Craig Benjamin PhD, Author

    Craig Benjamin PhD

    Craig Benjamin is Professor of History Emeritus at Grand Valley State University in Michigan. His books include Big History: Between Nothing and Everything (McGraw-Hill, 2014); Volume 4 of the Cambridge History of the World (Cambridge University Press, 2015); Empires of Ancient Eurasia. The First Silk Roads Era 100 BCE–250 CE (Cambridge University Press, 2018); The Routledge Companion to Big History (Routledge, 2019); and Traditions and Encounters: A Global Perspective on the Past (McGraw-Hill, 8th edition forthcoming, 2025). Dr. Benjamin has also published numerous articles and chapters on world history and big history, which is the study of the history of not just humanity but of the whole universe. He has recorded several programs and courses for the History Channel and Great Courses and has worked as a consultant for the College Board for many years, designing exams for the SAT and AP World History programs. Recently retired from university teaching, Dr. Benjamin is now a frequent lecturer on cruise ships all over the world, including for Scientific American and New York Times Journeys, and on land and air tours for the Smithsonian Institute.

    Michael C. Brose PhD, Author

    Michael C. Brose PhD

    Professor of Practice in Central Eurasian Studies at Indiana University Bloomington, Michael C. Brose researches and teaches about the history of interactions between imperial Chinese states and their pastoral nomadic neighbors who lived in the steppe. Those interactions teach us that nomads could and sometimes did form powerful, complex empires that were certainly the equal to some of their Chinese neighbors, and that those nomads were anything but uncivilized barbarians. Dr. Brose’s focus on the history of the paramount nomadic steppe empire in history, the Mongols led by Genghis Khan, also shows us how their rule ultimately changed China into the multi-cultural and multi-ethnic state and society that it is today—the topic of his book Subjects and Masters: Uyghurs in the Mongol Empire (Western Washington University, 2006). He hopes that students will remember that nomads played very important roles in human history because they always lived near or next to settled farming communities, and both sides depended on each other to make life better.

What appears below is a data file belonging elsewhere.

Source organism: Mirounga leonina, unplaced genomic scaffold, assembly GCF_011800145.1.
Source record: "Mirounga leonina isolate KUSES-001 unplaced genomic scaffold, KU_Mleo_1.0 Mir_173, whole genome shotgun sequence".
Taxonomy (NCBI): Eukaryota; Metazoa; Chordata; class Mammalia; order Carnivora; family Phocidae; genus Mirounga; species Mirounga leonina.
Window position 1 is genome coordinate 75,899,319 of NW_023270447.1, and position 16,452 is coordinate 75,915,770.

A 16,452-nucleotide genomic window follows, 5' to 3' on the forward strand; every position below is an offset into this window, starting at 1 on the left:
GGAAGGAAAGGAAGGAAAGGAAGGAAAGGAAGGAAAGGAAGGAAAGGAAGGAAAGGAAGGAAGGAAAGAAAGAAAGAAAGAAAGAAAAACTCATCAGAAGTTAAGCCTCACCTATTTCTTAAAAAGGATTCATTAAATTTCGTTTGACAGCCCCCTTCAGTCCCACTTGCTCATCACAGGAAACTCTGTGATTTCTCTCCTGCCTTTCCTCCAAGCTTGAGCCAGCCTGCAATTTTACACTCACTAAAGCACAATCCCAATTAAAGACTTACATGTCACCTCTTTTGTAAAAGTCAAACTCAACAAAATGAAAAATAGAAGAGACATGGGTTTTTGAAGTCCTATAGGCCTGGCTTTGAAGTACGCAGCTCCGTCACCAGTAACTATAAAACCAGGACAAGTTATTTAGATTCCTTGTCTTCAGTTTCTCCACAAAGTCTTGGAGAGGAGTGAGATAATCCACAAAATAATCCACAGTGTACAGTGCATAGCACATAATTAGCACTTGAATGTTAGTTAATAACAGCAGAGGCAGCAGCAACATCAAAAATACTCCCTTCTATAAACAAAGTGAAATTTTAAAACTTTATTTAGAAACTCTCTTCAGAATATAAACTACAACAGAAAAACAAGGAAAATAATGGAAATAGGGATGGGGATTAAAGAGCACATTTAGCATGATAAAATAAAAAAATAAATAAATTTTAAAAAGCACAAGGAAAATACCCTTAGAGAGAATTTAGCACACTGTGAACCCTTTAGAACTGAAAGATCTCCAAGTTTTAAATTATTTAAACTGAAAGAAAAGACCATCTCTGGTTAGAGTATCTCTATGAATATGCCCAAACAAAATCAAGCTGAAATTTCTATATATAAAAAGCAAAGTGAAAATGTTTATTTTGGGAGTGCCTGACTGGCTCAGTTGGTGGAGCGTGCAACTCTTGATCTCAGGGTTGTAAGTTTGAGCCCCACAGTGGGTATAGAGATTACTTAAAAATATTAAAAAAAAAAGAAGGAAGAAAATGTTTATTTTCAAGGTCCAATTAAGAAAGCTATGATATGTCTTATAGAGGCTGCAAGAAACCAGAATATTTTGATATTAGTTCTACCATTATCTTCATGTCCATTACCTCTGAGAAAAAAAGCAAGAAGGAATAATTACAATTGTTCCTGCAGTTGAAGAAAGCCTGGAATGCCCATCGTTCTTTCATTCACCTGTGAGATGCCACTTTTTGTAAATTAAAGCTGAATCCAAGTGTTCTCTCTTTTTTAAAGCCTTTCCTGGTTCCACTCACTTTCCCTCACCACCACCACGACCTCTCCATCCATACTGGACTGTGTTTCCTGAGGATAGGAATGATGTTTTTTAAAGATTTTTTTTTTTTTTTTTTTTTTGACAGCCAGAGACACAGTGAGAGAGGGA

Aaron G. Larsen DA, Author and Volume Editor

    Aaron G. Larsen DA,  Author and Volume Editor

    Currently teaching history, Latin, logic, and rhetoric at Regents School of Charlottesville in Virginia, Aaron Larsen previously taught at two classical schools in Pennsylvania. In 2001, Dr. Larsen joined a team led by Dr. Christopher Perrin and two other colleagues to help form Classical Academic Press. The motivation behind this endeavor was to produce exceptional Latin and logic curricula for the classical education movement. The first results of this collaboration included the publication of their logic text, The Art of Argument, and the three-volume Latin for Children series. Dr. Larsen is also a coauthor of The Discovery of Deduction: An Introduction to Formal Logic and The Curious Historian series. He earned a BA in history, with minors in philosophy and education, from Covenant College in Georgia. He completed his coursework for his DA in modern world history from St. John's University in New York and went on to write his doctoral thesis on the Meiji Restoration, which, as he likes to say, is “the most important event in world history that nobody’s ever heard of.”